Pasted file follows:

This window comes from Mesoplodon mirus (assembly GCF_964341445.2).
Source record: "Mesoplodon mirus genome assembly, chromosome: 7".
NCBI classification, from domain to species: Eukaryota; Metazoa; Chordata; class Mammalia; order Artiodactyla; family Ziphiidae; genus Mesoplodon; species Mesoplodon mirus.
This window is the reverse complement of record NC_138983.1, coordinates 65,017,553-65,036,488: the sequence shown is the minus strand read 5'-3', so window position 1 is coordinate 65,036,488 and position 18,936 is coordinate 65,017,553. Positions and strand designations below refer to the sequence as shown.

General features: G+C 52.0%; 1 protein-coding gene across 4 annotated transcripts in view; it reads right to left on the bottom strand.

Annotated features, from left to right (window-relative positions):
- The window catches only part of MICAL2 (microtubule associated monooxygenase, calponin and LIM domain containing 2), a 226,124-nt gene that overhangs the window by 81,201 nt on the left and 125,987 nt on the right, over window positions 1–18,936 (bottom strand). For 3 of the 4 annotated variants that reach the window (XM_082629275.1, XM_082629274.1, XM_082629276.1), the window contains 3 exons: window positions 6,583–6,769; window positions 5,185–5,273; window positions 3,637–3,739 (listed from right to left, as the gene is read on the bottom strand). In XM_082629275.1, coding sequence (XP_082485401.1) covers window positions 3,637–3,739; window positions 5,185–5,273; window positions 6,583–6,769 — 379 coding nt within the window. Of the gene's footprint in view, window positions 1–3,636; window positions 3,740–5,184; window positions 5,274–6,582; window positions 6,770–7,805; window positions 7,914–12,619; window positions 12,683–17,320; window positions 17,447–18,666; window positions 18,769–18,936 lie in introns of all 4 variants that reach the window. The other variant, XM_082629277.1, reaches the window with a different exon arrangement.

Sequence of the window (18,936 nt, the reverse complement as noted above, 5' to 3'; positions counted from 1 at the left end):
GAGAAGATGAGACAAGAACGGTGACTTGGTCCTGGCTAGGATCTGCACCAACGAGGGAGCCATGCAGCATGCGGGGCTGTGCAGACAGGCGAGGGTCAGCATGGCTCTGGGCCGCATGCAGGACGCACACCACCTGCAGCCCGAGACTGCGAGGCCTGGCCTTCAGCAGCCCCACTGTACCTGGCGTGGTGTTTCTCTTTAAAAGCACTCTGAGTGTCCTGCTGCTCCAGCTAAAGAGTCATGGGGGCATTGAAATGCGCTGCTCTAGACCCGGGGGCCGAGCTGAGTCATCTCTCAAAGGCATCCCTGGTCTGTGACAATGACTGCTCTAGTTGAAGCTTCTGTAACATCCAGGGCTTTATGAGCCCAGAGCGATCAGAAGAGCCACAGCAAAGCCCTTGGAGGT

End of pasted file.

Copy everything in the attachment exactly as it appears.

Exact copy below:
This window comes from Mesoplodon mirus (assembly GCF_964341445.2).
Source record: "Mesoplodon mirus genome assembly, chromosome: 7".
NCBI classification, from domain to species: Eukaryota; Metazoa; Chordata; class Mammalia; order Artiodactyla; family Ziphiidae; genus Mesoplodon; species Mesoplodon mirus.
This window is the reverse complement of record NC_138983.1, coordinates 65,017,553-65,036,488: the sequence shown is the minus strand read 5'-3', so window position 1 is coordinate 65,036,488 and position 18,936 is coordinate 65,017,553. Positions and strand designations below refer to the sequence as shown.

General features: G+C 52.0%; 1 protein-coding gene across 4 annotated transcripts in view; it reads right to left on the bottom strand.

Annotated features, from left to right (window-relative positions):
- The window catches only part of MICAL2 (microtubule associated monooxygenase, calponin and LIM domain containing 2), a 226,124-nt gene that overhangs the window by 81,201 nt on the left and 125,987 nt on the right, over window positions 1–18,936 (bottom strand). For 3 of the 4 annotated variants that reach the window (XM_082629275.1, XM_082629274.1, XM_082629276.1), the window contains 3 exons: window positions 6,583–6,769; window positions 5,185–5,273; window positions 3,637–3,739 (listed from right to left, as the gene is read on the bottom strand). In XM_082629275.1, coding sequence (XP_082485401.1) covers window positions 3,637–3,739; window positions 5,185–5,273; window positions 6,583–6,769 — 379 coding nt within the window. Of the gene's footprint in view, window positions 1–3,636; window positions 3,740–5,184; window positions 5,274–6,582; window positions 6,770–7,805; window positions 7,914–12,619; window positions 12,683–17,320; window positions 17,447–18,666; window positions 18,769–18,936 lie in introns of all 4 variants that reach the window. The other variant, XM_082629277.1, reaches the window with a different exon arrangement.

Sequence of the window (18,936 nt, the reverse complement as noted above, 5' to 3'; positions counted from 1 at the left end):
GAGAAGATGAGACAAGAACGGTGACTTGGTCCTGGCTAGGATCTGCACCAACGAGGGAGCCATGCAGCATGCGGGGCTGTGCAGACAGGCGAGGGTCAGCATGGCTCTGGGCCGCATGCAGGACGCACACCACCTGCAGCCCGAGACTGCGAGGCCTGGCCTTCAGCAGCCCCACTGTACCTGGCGTGGTGTTTCTCTTTAAAAGCACTCTGAGTGTCCTGCTGCTCCAGCTAAAGAGTCATGGGGGCATTGAAATGCGCTGCTCTAGACCCGGGGGCCGAGCTGAGTCATCTCTCAAAGGCATCCCTGGTCTGTGACAATGACTGCTCTAGTTGAAGCTTCTGTAACATCCAGGGCTTTATGAGCCCAGAGCGATCAGAAGAGCCACAGCAAAGCCCTTGGAGGT